SEL Ambassador Spotlight: Shane Blandford from Indian Head Elementary School In Maryland

In our SEL Ambassador Spotlight Series, we’re highlighting the incredible work of educators and education leaders who prioritize, implement, and advocate for social emotional learning in their communities. 

“It was magical to see. A first-grade student told me, ‘Ms. Blandford, remember when I was bad, I’m not bad anymore. I know how to handle myself.’ Brought tears to my eyes.” 

Indian Head Elementary from Charles County Public Schools in Maryland is dedicated to creating and sustaining positive relationships, and it shows through their utilization of Social Emotional Learning. We spoke with Principal Shane Blandford, who stresses the importance of youth being equipped with the skills to deal with conflict and emotions in healthy ways, and how Move This World SEL programs are making it possible.

Move This World (MTW): How did you know your community needed the support of an SEL program? 

Shane Blandford: Student behavior is a direct reflection of lack of SEL. After dealing with so many extreme behaviors during my first year and speaking to so many students about what their difficulties were, it was evident that they didn’t know how to handle conflict, or know how to manage the trauma they were witnessing in their own lives. 

MTW: How has SEL impacted your community?

Ms. Blandford: We saw a significant drop in office referrals during our first year of implementing MTW. Teachers were also becoming more sensitive to students’ emotional needs. Families during the pandemic were able to see MTW first hand and have incorporated some of the strategies into their homes. 

I think one of my favorite stories of impact is a first grader who was struggling with how to manage their emotions. He would often end up clearing the classroom with his behavior. After implementing MTW for about 6 months, he started to be able to articulate what he was feeling using the building blocks he was learning and would recognize when he needed a break. He still had some outbursts but they slowly started to diminish. He went from clearing classrooms with his violent outbursts, to leaving the classroom to take breaks with me or my VP, to being able to take his breaks right in the classroom. It was magical to see. He now tells me, “Ms. Blandford, remember when I was bad, I’m not bad anymore. I know how to handle myself.”  Brought tears to my eyes.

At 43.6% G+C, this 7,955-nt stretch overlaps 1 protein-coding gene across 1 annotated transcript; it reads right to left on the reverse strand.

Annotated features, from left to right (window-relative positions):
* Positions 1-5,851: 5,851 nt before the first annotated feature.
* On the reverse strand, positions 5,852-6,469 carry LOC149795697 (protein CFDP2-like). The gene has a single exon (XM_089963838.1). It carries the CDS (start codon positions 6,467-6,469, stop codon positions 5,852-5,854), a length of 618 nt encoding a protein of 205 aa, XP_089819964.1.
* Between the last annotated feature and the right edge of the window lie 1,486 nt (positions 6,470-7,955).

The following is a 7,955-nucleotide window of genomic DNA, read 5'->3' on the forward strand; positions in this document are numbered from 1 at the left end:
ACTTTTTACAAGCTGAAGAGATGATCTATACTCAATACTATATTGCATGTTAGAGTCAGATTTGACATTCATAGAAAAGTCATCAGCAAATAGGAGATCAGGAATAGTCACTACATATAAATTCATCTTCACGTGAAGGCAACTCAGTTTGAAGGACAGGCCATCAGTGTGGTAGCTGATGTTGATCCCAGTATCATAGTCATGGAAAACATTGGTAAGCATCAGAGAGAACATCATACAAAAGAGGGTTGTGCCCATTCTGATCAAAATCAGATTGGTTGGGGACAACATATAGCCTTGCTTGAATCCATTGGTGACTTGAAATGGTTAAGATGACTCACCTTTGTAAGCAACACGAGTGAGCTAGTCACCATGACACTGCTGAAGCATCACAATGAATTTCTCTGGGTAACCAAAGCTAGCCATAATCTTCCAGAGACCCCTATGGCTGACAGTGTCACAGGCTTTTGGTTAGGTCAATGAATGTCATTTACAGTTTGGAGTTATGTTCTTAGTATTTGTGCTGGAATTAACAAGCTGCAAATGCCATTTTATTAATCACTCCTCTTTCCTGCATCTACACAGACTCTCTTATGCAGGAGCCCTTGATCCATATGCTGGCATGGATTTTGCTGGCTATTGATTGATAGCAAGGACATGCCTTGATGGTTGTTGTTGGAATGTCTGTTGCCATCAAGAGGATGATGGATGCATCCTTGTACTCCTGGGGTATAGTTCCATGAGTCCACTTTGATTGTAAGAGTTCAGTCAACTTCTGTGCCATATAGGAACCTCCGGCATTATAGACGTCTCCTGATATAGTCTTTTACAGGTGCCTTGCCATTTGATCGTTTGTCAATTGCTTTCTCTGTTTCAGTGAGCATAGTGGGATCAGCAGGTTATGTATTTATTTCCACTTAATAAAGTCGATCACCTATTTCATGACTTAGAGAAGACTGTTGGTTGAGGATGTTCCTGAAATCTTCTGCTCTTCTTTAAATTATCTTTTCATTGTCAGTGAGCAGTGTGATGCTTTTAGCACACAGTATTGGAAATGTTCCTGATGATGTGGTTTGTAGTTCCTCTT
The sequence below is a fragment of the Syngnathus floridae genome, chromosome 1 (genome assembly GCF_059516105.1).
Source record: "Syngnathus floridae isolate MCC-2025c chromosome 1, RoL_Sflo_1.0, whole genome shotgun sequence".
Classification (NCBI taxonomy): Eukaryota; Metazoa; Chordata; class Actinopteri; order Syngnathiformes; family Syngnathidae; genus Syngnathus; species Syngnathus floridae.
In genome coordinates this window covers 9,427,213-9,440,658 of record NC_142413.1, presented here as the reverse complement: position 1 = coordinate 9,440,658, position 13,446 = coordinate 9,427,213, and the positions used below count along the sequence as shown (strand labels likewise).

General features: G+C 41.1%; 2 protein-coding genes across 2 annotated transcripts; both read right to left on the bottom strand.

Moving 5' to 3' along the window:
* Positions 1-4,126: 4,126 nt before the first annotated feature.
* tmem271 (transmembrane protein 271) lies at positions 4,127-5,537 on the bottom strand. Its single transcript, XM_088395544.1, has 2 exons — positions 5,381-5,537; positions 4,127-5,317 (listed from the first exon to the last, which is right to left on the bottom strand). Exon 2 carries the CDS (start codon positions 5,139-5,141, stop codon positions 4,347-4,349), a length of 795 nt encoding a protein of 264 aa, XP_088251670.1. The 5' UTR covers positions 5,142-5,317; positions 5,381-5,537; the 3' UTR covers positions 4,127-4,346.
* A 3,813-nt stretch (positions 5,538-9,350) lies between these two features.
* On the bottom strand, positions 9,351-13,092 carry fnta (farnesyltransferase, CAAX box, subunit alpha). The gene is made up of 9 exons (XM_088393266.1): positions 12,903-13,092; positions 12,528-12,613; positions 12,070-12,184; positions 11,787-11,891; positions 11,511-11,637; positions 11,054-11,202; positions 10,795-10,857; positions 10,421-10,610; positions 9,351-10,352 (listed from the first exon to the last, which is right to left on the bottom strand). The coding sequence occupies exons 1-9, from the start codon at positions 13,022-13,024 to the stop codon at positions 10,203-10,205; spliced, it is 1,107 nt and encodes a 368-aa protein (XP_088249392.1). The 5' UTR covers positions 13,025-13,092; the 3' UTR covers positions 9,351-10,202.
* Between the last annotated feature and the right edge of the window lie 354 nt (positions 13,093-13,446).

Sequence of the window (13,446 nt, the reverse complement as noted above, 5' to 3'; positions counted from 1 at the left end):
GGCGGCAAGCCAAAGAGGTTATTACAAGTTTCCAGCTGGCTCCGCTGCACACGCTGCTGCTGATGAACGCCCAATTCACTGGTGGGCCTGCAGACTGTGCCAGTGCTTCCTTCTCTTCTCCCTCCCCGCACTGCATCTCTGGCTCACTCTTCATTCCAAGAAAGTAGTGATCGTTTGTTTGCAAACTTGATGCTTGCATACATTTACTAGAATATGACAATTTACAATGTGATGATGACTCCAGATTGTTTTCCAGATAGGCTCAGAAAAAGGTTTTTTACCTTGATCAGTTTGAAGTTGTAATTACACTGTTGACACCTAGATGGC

MTW: What is your favorite Emoger (Emotion Management Strategy) or MTW exercise?

Ms. Blandford: Tighten and Release is probably my favorite Emoger. I can visibly see students using it in school, and I personally use it often. My favorite MTW exercise is 4321 Shake Off because you can visualize things you are shaking out, and that helps to let things go.

MTW: What advice do you have for schools that are new to implementing SEL? 

Ms. Blandford: Make it a priority and allow time for it in your schedule.  All of the pressure with getting all of the subjects in during the day is real, but if you don’t allow for SEL time, the time spent cramming in academics will not be effective if students aren’t available for learning.

Ms. Blandford sheds light on the importance of investing in our students. With over 20 years of education experience, we thank Principal Blandford, for believing in students enough to invest in their mental well-being! 


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